According to the National Cancer Institute, several studies indicate an increased risk of colorectal and small bowel cancers in people with Crohn’s disease. One study estimates the risk is 20 times greater than the control population. Diagnosed with Crohn's disease at the age of 18, Andy Tiefenthal was used to juggling doctor appointments, medicine, treatments, routine colonoscopies, and lab work with the activities he enjoys in his life: golf, hunting, and coaching basketball and football. But when he was diagnosed with Stage IV cancer at 31, he was shocked. “How does someone closely monitored end up with Stage IV cancer?” Andy can’t help but wonder, unfortunately it is a question without a clear cut answer.
Andy’s wife, Danielle, was 24 weeks pregnant with their first child when he began having increased Crohn’s symptoms. After a colonoscopy, his doctor said everything looked better than the last scope, except for one very small spot which he biopsied but assured Andy and Danielle, “It likely isn't anything to worry about, because it is small and soft—so even if it was anything it was good they caught it so early.”
Two days later the doctor called with biopsy results: positive for invasive adenocarcinoma. A scan revealed cancer was also in Andy’s liver. They sought a second opinion at the University of Michigan. “Their prognosis was poor. They offered no options. They suggested we go home and do treatment to hopefully prolong my life,” Andy recalls.
A family friend suggested Andy contact Dr. Nancy Kemeny at Sloan Kettering in New York. When Dr. Kemeny, who specializes in colon cancer patients with metastases to the liver, accepted Andy as a patient, he started flying to New York from his hometown of Manistee, Michigan every eight weeks.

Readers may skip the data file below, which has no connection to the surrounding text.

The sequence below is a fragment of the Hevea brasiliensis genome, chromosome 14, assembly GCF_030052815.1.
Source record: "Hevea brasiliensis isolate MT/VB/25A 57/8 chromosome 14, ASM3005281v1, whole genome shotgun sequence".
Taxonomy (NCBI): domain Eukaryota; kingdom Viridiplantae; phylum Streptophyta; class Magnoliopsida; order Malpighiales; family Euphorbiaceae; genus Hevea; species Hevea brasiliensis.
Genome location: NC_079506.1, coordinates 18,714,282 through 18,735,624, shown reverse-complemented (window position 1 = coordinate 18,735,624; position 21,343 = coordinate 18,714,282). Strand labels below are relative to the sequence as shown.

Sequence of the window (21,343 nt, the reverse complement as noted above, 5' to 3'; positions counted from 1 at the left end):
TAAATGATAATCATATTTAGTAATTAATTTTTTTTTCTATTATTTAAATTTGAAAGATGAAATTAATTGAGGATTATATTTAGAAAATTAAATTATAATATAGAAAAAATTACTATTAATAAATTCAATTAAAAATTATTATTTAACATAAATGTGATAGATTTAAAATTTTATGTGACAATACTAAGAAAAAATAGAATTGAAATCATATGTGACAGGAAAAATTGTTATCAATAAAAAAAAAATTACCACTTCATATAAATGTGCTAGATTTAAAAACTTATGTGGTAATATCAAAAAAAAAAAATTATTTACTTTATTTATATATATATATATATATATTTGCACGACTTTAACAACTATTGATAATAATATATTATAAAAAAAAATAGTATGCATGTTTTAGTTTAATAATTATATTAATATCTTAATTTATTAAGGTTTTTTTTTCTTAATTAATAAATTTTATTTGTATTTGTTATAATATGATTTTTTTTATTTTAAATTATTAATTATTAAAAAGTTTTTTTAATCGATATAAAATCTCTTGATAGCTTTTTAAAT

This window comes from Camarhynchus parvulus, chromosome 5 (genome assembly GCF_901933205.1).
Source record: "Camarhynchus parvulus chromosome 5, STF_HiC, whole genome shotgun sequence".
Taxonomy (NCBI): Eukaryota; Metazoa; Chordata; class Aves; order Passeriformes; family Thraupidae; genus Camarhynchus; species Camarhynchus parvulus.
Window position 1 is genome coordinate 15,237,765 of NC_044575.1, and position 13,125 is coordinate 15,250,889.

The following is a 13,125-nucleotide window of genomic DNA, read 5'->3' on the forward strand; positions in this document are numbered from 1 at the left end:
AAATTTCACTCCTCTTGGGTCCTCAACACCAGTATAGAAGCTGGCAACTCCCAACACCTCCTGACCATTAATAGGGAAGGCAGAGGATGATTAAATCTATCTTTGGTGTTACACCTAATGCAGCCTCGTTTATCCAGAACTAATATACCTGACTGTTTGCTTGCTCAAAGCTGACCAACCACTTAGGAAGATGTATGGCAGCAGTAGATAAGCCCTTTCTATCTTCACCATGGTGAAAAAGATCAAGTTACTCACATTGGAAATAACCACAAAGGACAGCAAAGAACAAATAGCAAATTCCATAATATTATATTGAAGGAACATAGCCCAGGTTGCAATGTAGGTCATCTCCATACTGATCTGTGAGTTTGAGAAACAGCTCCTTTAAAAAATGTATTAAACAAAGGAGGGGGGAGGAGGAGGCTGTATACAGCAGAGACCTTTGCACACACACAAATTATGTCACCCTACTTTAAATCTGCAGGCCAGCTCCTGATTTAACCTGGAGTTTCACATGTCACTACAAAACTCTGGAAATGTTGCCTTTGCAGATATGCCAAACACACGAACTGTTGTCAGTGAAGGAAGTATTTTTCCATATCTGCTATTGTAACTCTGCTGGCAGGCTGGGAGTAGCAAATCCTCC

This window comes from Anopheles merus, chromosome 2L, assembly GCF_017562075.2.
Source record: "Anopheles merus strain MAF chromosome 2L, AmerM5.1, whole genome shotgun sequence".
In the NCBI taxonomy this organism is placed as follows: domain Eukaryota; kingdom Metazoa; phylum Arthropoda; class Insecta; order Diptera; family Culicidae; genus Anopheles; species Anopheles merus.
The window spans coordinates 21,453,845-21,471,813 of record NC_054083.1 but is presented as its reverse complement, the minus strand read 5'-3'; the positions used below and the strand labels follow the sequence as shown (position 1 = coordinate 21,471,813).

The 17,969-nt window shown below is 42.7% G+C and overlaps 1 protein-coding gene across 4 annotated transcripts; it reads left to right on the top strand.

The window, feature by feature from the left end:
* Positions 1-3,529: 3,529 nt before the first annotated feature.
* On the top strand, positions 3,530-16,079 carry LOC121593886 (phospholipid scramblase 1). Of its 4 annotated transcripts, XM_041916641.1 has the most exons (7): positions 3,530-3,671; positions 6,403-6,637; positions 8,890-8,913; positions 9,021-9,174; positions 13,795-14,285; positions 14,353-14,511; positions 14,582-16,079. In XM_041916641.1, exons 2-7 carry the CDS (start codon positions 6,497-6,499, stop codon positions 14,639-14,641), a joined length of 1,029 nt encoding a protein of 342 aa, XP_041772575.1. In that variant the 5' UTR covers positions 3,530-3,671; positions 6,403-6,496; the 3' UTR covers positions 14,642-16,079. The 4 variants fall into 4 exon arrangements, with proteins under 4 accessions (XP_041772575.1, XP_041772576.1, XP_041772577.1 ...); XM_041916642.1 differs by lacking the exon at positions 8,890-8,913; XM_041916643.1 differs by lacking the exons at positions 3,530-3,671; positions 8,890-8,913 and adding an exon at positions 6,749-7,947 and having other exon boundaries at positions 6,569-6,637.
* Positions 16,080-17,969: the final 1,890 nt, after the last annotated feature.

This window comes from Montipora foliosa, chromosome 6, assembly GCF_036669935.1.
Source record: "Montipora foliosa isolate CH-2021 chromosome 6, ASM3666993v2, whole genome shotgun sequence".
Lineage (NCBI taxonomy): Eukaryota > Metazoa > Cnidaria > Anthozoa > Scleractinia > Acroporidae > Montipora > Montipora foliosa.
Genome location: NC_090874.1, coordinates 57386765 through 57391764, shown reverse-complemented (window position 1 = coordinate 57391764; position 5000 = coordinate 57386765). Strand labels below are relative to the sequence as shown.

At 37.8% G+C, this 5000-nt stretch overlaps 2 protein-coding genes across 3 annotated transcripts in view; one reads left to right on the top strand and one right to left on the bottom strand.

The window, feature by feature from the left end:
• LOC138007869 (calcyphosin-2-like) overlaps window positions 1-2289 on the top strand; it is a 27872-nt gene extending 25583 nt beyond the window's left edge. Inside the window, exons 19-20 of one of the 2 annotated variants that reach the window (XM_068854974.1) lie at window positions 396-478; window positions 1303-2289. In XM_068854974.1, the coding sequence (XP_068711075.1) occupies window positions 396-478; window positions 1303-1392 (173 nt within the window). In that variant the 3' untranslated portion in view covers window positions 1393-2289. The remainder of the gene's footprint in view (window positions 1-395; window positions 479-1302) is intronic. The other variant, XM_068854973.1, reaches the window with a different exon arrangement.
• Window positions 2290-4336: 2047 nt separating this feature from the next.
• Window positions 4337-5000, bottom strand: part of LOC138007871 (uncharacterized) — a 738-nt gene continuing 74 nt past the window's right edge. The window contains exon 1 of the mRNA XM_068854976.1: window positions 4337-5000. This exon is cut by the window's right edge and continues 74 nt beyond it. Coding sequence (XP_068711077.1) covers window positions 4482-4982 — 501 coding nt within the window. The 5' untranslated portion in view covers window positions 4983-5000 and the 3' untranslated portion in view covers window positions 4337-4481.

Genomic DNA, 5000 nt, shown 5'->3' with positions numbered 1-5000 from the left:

Eight months after his son Tripp was born, Andy had surgery to removed his gallbladder and place a HAI pump. The goal of the pump is to shrink his liver tumors enough so they can be surgically removed. Andy is very thankful for his local oncologist, Dr. Carol Peterson, who agreed to care for him in between trips to Sloan Kettering despite never before having a patient with a HAI pump.
Andy and Danielle are also very grateful for all the community support they’ve received since this journey began. The Manistee News Advocate published a beautiful article about Andy when he was initially diagnosed. Martin Marietta Corporation, where Andy has worked as an electrician for eight years, has been outstandingly supportive through all Andy’s treatment. Fundraisers were held to help offset travel and medical expenses. Andy was featured in a video for Spectrum Health Ludington’s Be Someone’s Angel campaign. And the Annual Doug Schlaff Memorial Scholarship Golf outing donated all of its proceeds in 2016 to the Tiefenthals. (Mr. Schlaff was Andy’s high school basketball coach.)
Andy isn’t exactly comfortable with all the attention, but handles it as he handles everything… stoically.
“As December 18, 2016 approached, I thought a lot about what had changed in one year,” he says now. “We were married, diagnosed with cancer, went through a complicated pregnancy, and enjoyed the birth of our sweet baby boy. Physically, mentally, and financially the journey has been exhausting. We’ve come a long way in just over one year. We’ve grown stronger together than we would have ever imagined. We know the future is uncertain, but we choose to believe it’s actually that way for everyone. We live a much more optimistic life the past few months, and we hope that we can share this optimism with other people who are in that darker place that we were in not too long ago.”
UPDATE: We are sad to share that Andy passed away on August 22, 2018.